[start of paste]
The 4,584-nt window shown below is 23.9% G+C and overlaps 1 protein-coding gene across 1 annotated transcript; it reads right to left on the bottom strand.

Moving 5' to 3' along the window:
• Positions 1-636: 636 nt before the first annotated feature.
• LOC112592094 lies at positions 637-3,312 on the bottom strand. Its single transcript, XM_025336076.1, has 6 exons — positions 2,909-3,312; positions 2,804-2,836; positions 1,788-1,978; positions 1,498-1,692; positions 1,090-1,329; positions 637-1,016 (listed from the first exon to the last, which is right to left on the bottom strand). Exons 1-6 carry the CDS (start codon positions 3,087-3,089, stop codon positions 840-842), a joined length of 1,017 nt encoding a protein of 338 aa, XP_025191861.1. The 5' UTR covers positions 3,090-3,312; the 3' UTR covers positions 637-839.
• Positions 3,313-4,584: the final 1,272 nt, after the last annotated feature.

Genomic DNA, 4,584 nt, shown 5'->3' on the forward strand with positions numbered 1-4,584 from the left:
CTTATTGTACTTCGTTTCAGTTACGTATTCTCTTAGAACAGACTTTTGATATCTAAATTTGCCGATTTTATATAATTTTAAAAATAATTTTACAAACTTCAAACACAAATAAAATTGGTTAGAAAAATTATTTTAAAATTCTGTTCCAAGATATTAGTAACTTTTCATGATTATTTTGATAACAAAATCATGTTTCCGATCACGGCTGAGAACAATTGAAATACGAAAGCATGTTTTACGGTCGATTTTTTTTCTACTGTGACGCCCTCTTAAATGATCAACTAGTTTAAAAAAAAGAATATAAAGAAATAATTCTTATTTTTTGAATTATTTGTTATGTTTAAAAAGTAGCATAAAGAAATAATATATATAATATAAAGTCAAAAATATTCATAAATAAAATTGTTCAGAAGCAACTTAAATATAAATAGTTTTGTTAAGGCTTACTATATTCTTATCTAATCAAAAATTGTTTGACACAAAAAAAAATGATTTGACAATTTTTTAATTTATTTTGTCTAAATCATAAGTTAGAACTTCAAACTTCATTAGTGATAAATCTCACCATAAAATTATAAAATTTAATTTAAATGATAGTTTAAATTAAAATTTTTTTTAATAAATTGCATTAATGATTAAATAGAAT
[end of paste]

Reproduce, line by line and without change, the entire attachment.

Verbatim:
The 4,584-nt window shown below is 23.9% G+C and overlaps 1 protein-coding gene across 1 annotated transcript; it reads right to left on the bottom strand.

Moving 5' to 3' along the window:
• Positions 1-636: 636 nt before the first annotated feature.
• LOC112592094 lies at positions 637-3,312 on the bottom strand. Its single transcript, XM_025336076.1, has 6 exons — positions 2,909-3,312; positions 2,804-2,836; positions 1,788-1,978; positions 1,498-1,692; positions 1,090-1,329; positions 637-1,016 (listed from the first exon to the last, which is right to left on the bottom strand). Exons 1-6 carry the CDS (start codon positions 3,087-3,089, stop codon positions 840-842), a joined length of 1,017 nt encoding a protein of 338 aa, XP_025191861.1. The 5' UTR covers positions 3,090-3,312; the 3' UTR covers positions 637-839.
• Positions 3,313-4,584: the final 1,272 nt, after the last annotated feature.

Genomic DNA, 4,584 nt, shown 5'->3' on the forward strand with positions numbered 1-4,584 from the left:
CTTATTGTACTTCGTTTCAGTTACGTATTCTCTTAGAACAGACTTTTGATATCTAAATTTGCCGATTTTATATAATTTTAAAAATAATTTTACAAACTTCAAACACAAATAAAATTGGTTAGAAAAATTATTTTAAAATTCTGTTCCAAGATATTAGTAACTTTTCATGATTATTTTGATAACAAAATCATGTTTCCGATCACGGCTGAGAACAATTGAAATACGAAAGCATGTTTTACGGTCGATTTTTTTTCTACTGTGACGCCCTCTTAAATGATCAACTAGTTTAAAAAAAAGAATATAAAGAAATAATTCTTATTTTTTGAATTATTTGTTATGTTTAAAAAGTAGCATAAAGAAATAATATATATAATATAAAGTCAAAAATATTCATAAATAAAATTGTTCAGAAGCAACTTAAATATAAATAGTTTTGTTAAGGCTTACTATATTCTTATCTAATCAAAAATTGTTTGACACAAAAAAAAATGATTTGACAATTTTTTAATTTATTTTGTCTAAATCATAAGTTAGAACTTCAAACTTCATTAGTGATAAATCTCACCATAAAATTATAAAATTTAATTTAAATGATAGTTTAAATTAAAATTTTTTTTAATAAATTGCATTAATGATTAAATAGAAT